TribLIVE

| Opinion/The Review


 
Larger text Larger text Smaller text Smaller text | Order Photo Reprints

The Jordan Miles case: Telling verdict

Email Newsletters

Click here to sign up for one of our email newsletters.

Letters home ...

Traveling abroad for personal, educational or professional reasons?

Why not share your impressions — and those of residents of foreign countries about the United States — with Trib readers in 150 words?

The world's a big place. Bring it home with Letters Home.

Contact Colin McNickle (412-320-7836 or cmcnickle@tribweb.com).

Daily Photo Galleries

Friday, Aug. 10, 2012, 8:58 p.m.
 

The partial verdict reached by the jury in Jordan Miles' racially charged federal civil rights lawsuit against three Pittsburgh policemen is yet another indicator that clear evidence of law-enforcement wrongdoing in this case simply doesn't exist.

The jury of eight unanimously cleared the white officers of one of the black plaintiff's claims, malicious prosecution — a claim stemming from criminal charges against him that were dismissed. The jurors deadlocked on Mr. Miles' two other claims of false arrest and excessive force.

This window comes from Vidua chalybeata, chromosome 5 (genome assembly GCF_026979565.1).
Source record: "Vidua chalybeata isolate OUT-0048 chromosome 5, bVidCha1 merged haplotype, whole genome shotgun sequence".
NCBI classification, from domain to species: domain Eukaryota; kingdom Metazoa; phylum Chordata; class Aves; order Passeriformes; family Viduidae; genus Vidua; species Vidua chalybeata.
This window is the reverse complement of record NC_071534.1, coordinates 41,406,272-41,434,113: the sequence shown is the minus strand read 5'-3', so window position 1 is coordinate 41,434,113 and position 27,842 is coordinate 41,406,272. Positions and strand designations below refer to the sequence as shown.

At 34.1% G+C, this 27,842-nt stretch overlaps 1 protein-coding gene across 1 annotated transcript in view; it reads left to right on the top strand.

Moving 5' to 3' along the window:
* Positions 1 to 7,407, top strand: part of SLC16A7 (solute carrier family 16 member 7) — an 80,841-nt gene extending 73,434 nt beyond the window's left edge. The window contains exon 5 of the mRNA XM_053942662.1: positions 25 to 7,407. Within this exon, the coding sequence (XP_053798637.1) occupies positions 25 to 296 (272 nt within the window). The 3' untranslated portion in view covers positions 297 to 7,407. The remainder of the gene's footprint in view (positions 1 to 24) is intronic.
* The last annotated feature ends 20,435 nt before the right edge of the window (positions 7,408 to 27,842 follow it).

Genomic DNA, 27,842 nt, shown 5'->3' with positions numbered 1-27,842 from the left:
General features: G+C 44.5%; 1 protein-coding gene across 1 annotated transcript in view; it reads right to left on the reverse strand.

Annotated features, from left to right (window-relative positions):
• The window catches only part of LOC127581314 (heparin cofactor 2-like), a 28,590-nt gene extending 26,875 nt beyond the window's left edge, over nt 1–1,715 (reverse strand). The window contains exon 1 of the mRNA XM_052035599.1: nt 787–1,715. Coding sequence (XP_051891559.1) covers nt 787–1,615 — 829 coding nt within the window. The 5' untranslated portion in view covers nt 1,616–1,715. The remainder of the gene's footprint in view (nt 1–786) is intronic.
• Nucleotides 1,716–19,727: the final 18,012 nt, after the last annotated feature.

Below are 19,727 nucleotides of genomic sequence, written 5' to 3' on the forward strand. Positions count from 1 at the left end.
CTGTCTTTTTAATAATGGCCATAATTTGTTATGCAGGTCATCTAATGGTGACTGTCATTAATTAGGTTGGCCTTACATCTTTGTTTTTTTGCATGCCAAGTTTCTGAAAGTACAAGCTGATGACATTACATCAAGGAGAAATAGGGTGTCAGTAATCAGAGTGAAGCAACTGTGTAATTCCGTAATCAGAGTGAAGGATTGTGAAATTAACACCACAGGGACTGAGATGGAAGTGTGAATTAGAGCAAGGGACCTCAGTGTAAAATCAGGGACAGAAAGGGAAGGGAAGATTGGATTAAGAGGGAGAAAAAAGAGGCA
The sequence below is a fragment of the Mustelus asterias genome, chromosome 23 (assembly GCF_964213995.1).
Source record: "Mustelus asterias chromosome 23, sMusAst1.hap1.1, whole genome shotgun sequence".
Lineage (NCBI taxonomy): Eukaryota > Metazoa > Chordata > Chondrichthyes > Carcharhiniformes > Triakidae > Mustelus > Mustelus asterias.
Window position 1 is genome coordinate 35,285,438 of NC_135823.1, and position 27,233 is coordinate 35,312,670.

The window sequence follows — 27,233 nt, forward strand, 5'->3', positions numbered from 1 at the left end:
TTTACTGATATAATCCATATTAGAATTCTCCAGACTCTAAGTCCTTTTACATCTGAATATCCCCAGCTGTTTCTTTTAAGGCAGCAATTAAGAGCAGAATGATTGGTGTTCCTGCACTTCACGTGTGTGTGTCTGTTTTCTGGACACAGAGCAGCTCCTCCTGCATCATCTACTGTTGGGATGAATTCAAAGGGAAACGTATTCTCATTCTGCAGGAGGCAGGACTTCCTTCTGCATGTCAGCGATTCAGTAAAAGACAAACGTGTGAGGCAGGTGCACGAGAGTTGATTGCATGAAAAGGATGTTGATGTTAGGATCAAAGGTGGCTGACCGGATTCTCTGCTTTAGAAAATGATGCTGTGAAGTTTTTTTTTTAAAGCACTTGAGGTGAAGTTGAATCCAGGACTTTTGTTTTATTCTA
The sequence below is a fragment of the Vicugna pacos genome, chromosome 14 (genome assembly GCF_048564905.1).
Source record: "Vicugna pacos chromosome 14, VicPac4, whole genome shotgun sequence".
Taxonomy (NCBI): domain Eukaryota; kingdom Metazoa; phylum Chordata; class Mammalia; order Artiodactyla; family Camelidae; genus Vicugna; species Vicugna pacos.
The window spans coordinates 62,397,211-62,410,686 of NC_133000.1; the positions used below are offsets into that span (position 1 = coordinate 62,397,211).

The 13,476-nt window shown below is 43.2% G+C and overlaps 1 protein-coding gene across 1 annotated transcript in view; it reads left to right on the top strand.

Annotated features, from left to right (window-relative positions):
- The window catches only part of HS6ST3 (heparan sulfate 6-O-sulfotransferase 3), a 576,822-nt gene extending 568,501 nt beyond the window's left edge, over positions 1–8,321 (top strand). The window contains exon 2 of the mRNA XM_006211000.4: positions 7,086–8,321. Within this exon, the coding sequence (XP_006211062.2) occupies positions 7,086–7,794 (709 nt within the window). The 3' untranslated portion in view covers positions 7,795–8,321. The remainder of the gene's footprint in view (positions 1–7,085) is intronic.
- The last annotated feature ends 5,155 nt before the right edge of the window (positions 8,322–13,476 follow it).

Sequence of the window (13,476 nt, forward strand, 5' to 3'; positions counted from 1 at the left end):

That outcome's especially significant when this civil trial's burden of proof — easier to meet than a criminal trial's — is factored in.

Neither federal prosecutors nor Allegheny County District Attorney Stephen A. Zappala Jr. found evidence of police misconduct strong enough to try the officers on criminal charges. And now, even with that easier civil burden of proof, a federal civil jury also has decided that the evidence isn't strong enough to rule against them.

The case thus boils down to one side's word against the other's. Though found wanting again, Miles' side has the right to pursue its remaining claims in a second civil trial, as his lawyers have vowed to do. But this partial verdict already has denied him outright vindication.

That verdict must be respected. So must any verdict on Miles' remaining claims. Accepting the legal system's outcome is the key step toward focusing on positive ways for all concerned to move beyond this regrettable, heated controversy.

Subscribe today! Click here for our subscription offers.

 

 


Show commenting policy

Most-Read Editorials

  1. Social Security’s mess
  2. Collaring the EPA: Hold the cigars
  3. Greensburg Tuesday takes
  4. Pittsburgh Tuesday takes
  5. The Thursday wrap
  6. Apple Music & Taylor Swift: A good & timely lesson
  7. McKeesport Tuesday Takes
  8. Alle-Kiski Tuesday takes
  9. Cemetery crisis
  10. Sunday pops